Local Property Tax


Am I liable to the pay the tax?

Simply put, the owner of a residential property in the State pays the tax. You are liable to the tax regardless of whether you live in Ireland or not. All residential landlords are liable to the tax, unless a long term lease (over 20 years) applies to the property. Holders of a life interest, or long term (over 20 years) right of residence are also liable to the LPT. Trustees and personal representatives (the executor or administrator of an estate) are liable where residential property is held within a trust or estate.

There are a number of exemptions from the LPT but generally the Revenue require that you submit a return indicating which category of exemption applies, and evidence where applicable to support the claim for exemption.  It is important to note that the LPT does not apply to properties that are not habitable or derelict.  Photographic evidence should be sent to Revenue with a return (where appropriate) to back up your claim.

If the property is owned jointly, the Revenue state that only one return is required per property and that the owners should agree on which owner makes the return. It is not clear as to how Revenue will deal with the LPT where there is a dispute in relation to jointly owned property, for instance where only one person remains in the marital home following separation. However, Revenue have stated their right to collect the LPT from any of the owners. We would suggest that you contact the Revenue if you are having difficulty in agreeing on the payment of the tax with co-owners of the property.

Valuing my Property

The LPT is a self assessed tax and it is up to the taxpayer to determine the value of their property. With such uncertainty in the residential property market, it is extremely difficult task to value property. And if the Celtic Tiger years proved anything, it’s that we are not very good at valuing property! Latest figures from the CSO are that property prices outside Dublin are down on average 49% from their peak in early 2007.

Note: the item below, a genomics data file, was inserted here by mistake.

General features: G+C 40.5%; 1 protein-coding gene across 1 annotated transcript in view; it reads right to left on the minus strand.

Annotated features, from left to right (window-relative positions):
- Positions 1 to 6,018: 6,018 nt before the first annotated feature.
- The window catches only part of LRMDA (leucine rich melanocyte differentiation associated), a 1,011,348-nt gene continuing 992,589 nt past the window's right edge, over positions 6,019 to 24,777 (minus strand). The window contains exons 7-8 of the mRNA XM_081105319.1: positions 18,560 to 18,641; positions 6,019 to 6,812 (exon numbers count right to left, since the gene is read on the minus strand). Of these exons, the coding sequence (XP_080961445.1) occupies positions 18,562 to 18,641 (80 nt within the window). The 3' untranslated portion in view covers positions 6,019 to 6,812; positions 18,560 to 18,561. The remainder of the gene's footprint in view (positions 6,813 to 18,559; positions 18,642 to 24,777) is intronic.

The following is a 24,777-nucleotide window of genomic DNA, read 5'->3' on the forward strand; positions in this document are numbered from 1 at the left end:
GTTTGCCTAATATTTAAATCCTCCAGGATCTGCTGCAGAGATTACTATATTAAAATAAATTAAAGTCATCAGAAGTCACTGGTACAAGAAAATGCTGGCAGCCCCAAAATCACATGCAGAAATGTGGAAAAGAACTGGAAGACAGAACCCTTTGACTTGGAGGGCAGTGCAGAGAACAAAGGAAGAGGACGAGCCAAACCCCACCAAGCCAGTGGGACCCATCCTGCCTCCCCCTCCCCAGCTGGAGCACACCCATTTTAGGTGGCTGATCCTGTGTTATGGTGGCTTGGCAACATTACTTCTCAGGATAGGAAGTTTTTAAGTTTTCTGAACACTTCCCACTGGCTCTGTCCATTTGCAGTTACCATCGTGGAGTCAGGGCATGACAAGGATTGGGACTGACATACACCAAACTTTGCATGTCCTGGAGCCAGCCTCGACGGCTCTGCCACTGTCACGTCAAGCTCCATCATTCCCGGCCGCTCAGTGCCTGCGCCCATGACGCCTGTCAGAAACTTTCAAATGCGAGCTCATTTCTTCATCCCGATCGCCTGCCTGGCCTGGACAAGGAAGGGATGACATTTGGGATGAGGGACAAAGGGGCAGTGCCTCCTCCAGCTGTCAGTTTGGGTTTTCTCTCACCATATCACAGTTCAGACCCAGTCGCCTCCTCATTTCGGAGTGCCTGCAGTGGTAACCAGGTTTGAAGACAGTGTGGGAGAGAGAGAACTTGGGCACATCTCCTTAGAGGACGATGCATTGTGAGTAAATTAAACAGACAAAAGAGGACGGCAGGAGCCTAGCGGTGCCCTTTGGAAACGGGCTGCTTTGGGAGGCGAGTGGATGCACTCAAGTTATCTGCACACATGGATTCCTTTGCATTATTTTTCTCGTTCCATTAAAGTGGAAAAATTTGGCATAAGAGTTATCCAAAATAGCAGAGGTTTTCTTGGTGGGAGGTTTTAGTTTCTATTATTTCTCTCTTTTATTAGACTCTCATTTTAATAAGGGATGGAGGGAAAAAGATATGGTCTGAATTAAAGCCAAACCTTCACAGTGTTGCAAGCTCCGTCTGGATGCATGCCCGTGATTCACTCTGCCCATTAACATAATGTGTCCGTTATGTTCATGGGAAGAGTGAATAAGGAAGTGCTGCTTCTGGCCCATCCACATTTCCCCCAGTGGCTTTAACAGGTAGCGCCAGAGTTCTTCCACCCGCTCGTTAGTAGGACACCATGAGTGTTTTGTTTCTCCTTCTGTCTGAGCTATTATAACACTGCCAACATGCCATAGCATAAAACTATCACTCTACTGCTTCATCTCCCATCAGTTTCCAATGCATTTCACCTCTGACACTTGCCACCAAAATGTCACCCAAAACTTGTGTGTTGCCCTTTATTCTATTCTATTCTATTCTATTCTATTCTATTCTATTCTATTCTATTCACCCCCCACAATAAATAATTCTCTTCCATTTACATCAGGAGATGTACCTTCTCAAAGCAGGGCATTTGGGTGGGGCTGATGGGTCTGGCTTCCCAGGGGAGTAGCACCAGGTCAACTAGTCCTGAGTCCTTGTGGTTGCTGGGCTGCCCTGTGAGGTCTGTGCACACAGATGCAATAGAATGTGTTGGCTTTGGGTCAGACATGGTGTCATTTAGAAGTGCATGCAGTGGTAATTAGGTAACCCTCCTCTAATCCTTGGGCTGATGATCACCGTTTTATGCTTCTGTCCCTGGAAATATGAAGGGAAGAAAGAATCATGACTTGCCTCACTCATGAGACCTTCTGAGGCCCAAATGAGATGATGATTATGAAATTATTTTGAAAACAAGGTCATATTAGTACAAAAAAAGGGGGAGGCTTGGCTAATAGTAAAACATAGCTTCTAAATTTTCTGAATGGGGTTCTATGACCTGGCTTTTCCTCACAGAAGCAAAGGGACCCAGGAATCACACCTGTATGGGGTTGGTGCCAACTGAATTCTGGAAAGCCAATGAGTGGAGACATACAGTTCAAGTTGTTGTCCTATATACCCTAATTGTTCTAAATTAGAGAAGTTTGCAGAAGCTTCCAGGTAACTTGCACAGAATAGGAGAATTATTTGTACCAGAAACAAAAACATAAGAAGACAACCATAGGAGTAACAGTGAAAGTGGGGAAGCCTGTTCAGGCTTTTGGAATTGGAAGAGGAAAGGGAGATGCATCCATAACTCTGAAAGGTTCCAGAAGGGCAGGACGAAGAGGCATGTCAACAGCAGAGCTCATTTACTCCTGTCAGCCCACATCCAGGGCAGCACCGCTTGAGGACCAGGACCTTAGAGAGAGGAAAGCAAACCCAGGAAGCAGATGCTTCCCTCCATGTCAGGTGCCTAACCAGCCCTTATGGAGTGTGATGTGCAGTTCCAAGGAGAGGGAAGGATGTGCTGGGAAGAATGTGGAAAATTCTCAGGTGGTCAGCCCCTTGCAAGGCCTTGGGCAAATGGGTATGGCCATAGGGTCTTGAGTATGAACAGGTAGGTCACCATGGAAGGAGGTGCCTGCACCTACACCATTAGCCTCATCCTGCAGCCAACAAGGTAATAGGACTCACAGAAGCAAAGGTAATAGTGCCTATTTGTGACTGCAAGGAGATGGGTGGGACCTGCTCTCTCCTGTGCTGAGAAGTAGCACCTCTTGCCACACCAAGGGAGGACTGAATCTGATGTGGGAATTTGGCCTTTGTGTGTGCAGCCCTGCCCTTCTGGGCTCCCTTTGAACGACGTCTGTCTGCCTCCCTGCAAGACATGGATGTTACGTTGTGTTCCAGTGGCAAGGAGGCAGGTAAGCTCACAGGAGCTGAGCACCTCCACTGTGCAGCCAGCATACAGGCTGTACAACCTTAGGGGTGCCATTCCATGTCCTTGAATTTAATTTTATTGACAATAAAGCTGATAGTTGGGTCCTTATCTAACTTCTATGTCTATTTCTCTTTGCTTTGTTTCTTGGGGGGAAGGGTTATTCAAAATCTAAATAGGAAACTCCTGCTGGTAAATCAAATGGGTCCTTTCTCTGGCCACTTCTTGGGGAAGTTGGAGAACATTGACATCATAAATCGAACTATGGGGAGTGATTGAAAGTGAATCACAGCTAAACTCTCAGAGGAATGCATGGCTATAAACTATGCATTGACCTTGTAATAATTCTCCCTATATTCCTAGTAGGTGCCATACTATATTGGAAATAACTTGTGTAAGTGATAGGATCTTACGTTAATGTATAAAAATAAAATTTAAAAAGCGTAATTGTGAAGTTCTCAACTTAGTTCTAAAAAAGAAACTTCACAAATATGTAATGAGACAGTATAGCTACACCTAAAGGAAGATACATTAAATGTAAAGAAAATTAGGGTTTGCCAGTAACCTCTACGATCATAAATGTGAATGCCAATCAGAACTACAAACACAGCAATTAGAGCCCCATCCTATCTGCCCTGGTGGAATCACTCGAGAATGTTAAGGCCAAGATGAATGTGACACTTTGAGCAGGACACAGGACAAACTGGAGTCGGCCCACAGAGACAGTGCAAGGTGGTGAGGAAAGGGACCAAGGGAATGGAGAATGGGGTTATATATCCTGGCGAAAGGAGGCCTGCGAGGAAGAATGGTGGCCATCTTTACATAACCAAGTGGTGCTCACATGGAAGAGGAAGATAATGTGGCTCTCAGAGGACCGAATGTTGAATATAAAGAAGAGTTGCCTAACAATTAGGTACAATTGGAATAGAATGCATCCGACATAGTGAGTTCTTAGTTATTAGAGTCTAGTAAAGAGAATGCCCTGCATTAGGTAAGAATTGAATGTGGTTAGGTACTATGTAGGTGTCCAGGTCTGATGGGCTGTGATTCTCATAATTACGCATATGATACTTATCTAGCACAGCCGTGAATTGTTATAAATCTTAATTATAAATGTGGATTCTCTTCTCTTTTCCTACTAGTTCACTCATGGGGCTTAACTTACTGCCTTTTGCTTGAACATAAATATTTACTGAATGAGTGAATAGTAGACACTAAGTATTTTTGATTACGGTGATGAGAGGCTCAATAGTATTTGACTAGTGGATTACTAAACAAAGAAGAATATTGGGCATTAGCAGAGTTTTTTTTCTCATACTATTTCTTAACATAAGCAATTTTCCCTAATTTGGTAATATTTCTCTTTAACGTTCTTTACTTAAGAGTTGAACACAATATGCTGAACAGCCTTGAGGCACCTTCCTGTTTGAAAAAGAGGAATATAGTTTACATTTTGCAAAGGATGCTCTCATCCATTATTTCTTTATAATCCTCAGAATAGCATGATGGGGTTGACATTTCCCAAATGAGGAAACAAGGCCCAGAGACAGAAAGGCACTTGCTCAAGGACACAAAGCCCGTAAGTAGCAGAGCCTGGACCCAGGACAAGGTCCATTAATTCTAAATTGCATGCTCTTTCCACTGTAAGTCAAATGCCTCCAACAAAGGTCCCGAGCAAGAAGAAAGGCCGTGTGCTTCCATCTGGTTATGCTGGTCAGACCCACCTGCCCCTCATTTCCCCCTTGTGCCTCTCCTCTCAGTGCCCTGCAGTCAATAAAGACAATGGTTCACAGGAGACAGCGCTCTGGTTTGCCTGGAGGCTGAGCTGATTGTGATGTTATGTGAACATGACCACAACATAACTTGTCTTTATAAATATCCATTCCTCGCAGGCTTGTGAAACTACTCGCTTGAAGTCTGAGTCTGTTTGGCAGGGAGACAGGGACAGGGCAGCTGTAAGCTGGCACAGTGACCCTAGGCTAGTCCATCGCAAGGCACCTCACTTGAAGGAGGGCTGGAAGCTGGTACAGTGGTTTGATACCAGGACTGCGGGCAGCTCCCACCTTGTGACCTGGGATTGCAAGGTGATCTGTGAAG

Revenue suggest that you can use The Property Price Register (www.propertypriceregister.ie), a competent professional valuer or asking prices from estate agents/ property websites to inform your valuation.

Remember that the valuation of your property should include the house, any outbuildings (garages/sheds) and grounds/gardens of up to one acre.

The value you put on your property at May 1st 2013 will apply for the purposes of the LPT until 2016. Any improvements that you make to the property during this time will not affect you LPT for those years.

If you believe that the valuation of you property is open to question, we would recommend that you back up your valuation with as much evidence as possible. For instance, if your valuation has been impacted by the poor condition of your property, document this with relevant photos. The bottom line is that you need to arrive at a valuation that you are comfortable with in terms of the evidence that you can produce to back it up.

Self Employed and the LPT

For the self-employed there are important considerations for non-payment of the tax. The LPT will be treated in the same way as other taxes and non-payment of the tax or failing to submit a return will have the same consequences. These include the non-issue of tax clearance certificates, withholding of other taxes to cover unpaid LPT and a surcharge for the late submission of the return.

NPPR – not gone yet

It’s worth noting that in addition to the LPT, the NPPR continues to apply in 2013 but no longer applies from 2014 on. So if you are the owner of more than one residential property you are facing a double whammy. Liability for the 2013 NPPR depends on the status and ownership of the property at 31/03/2013 and must be paid by 30/06/2013

Ryan & Hickey provide tax advice to clients throughout the South East, including Wexford, Kilkenny, Waterford, Carlow and Tipperary. 

The information contained in this article is purely informative and should not be taken as professional advice from Ryan & Hickey. Please refer to our website Terms & Conditions.

If you would like specific advice on any of the areas mentioned in this article, please contact us